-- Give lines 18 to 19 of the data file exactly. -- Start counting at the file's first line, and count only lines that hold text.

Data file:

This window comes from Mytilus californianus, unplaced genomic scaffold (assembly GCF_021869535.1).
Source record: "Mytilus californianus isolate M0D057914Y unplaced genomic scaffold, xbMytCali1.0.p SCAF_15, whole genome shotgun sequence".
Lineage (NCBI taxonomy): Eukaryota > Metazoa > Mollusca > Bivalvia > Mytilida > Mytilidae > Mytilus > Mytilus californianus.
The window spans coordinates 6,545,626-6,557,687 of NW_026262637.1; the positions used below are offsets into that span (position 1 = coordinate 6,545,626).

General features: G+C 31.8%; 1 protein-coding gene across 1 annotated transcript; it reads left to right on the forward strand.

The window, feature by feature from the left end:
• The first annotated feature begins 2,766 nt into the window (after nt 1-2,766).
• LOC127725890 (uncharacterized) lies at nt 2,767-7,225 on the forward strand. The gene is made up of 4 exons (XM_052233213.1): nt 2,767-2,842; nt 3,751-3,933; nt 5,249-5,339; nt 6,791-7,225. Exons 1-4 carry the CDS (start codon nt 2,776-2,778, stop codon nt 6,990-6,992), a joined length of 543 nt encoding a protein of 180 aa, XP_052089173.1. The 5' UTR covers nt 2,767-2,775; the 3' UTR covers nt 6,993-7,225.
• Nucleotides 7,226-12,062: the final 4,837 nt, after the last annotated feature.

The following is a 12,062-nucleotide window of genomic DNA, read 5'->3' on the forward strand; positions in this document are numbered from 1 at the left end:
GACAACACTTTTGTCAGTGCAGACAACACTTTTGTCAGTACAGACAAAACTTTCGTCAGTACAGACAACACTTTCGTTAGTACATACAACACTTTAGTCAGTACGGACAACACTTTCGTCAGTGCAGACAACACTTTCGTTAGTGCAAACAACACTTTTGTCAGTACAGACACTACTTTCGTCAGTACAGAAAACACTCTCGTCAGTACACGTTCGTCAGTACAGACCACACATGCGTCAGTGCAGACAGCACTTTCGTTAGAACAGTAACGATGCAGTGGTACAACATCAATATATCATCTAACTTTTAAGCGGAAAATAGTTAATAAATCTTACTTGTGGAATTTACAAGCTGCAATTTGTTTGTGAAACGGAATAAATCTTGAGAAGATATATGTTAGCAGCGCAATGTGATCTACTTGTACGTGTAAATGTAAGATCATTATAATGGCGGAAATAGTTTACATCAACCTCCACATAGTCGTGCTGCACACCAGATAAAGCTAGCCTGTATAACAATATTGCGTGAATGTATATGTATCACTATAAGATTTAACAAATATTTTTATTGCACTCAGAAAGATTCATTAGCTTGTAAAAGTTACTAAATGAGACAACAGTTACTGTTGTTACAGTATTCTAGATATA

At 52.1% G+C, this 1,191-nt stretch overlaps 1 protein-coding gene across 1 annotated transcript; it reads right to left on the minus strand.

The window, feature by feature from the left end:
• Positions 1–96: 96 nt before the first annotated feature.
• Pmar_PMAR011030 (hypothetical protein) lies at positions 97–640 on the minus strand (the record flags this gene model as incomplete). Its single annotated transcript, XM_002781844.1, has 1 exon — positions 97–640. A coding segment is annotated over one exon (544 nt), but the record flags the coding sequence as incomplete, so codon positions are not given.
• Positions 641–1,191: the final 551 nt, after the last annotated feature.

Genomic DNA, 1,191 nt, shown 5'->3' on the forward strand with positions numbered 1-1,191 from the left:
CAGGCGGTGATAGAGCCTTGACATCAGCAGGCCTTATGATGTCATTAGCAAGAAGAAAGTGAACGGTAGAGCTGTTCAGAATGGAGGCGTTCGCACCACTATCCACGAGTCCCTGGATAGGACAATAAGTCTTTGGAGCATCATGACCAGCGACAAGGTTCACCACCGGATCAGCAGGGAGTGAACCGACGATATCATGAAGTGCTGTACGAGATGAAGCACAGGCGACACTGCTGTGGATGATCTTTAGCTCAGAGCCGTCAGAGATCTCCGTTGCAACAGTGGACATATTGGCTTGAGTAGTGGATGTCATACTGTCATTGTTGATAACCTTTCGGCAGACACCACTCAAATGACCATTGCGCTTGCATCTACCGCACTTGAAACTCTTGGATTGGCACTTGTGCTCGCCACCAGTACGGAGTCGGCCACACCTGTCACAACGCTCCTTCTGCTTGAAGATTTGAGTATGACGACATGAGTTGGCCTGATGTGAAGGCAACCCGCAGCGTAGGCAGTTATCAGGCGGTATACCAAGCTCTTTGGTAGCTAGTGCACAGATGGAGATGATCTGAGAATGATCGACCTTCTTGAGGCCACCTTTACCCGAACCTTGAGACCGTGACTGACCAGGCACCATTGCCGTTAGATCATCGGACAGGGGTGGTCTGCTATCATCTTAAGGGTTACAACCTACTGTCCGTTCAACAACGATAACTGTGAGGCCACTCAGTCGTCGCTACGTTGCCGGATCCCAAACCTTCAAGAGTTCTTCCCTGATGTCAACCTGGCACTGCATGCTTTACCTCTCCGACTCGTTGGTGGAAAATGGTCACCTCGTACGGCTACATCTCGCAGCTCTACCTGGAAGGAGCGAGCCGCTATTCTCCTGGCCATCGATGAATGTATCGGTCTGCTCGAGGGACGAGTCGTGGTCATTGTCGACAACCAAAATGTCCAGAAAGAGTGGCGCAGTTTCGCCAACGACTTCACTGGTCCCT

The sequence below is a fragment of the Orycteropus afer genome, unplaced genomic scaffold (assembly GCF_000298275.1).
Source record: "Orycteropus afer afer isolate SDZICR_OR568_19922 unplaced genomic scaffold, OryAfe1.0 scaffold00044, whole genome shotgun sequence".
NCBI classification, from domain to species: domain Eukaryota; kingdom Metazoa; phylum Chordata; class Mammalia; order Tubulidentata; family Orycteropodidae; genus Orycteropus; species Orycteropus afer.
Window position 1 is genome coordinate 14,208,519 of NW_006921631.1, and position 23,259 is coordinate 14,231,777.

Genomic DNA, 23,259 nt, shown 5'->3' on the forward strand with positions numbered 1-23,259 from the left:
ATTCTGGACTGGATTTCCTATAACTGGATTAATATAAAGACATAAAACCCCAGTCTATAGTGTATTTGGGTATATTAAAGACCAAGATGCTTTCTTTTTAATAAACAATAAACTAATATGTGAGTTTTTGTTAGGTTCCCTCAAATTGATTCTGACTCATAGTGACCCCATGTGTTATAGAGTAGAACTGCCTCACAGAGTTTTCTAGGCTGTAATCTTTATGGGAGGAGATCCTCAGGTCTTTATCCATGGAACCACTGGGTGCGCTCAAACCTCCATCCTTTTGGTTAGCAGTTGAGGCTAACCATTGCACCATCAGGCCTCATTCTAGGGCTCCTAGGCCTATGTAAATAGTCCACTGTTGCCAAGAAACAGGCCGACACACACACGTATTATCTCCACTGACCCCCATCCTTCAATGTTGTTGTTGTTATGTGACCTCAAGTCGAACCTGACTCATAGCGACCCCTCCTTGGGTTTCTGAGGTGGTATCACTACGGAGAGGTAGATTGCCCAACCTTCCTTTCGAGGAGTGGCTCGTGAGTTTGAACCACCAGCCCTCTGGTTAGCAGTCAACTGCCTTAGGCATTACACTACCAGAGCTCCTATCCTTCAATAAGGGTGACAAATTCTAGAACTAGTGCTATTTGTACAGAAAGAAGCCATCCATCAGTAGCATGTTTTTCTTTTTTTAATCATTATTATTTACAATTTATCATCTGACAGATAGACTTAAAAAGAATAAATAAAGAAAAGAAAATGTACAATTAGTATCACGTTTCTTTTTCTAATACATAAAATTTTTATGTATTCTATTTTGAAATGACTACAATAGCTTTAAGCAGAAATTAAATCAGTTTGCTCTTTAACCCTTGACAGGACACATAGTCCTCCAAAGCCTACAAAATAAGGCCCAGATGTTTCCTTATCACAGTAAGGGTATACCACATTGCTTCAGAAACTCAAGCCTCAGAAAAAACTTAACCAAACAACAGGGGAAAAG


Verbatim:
CAGGCGGTGATAGAGCCTTGACATCAGCAGGCCTTATGATGTCATTAGCAAGAAGAAAGTGAACGGTAGAGCTGTTCAGAATGGAGGCGTTCGCACCACTATCCACGAGTCCCTGGATAGGACAATAAGTCTTTGGAGCATCATGACCAGCGACAAGGTTCACCACCGGATCAGCAGGGAGTGAACCGACGATATCATGAAGTGCTGTACGAGATGAAGCACAGGCGACACTGCTGTGGATGATCTTTAGCTCAGAGCCGTCAGAGATCTCCGTTGCAACAGTGGACATATTGGCTTGAGTAGTGGATGTCATACTGTCATTGTTGATAACCTTTCGGCAGACACCACTCAAATGACCATTGCGCTTGCATCTACCGCACTTGAAACTCTTGGATTGGCACTTGTGCTCGCCACCAGTACGGAGTCGGCCACACCTGTCACAACGCTCCTTCTGCTTGAAGATTTGAGTATGACGACATGAGTTGGCCTGATGTGAAGGCAACCCGCAGCGTAGGCAGTTATCAGGCGGTATACCAAGCTCTTTGGTAGCTAGTGCACAGATGGAGATGATCTGAGAATGATCGACCTTCTTGAGGCCACCTTTACCCGAACCTTGAGACCGTGACTGACCAGGCACCATTGCCGTTAGATCATCGGACAGGGGTGGTCTGCTATCATCTTAAGGGTTACAACCTACTGTCCGTTCAACAACGATAACTGTGAGGCCACTCAGTCGTCGCTACGTTGCCGGATCCCAAACCTTCAAGAGTTCTTCCCTGATGTCAACCTGGCACTGCATGCTTTACCTCTCCGACTCGTTGGTGGAAAATGGTCACCTCGTACGGCTACATCTCGCAGCTCTACCTGGAAGGAGCGAGCCGCTATTCTCCTGGCCATCGATGAATGTATCGGTCTGCTCGAGGGACGAGTCGTGGTCATTGTCGACAACCAAAATGTCCAGAAAGAGTGGCGCAGTTTCGCCAACGACTTCACTGGTCCCT

The sequence below is a fragment of the Orycteropus afer genome, unplaced genomic scaffold (assembly GCF_000298275.1).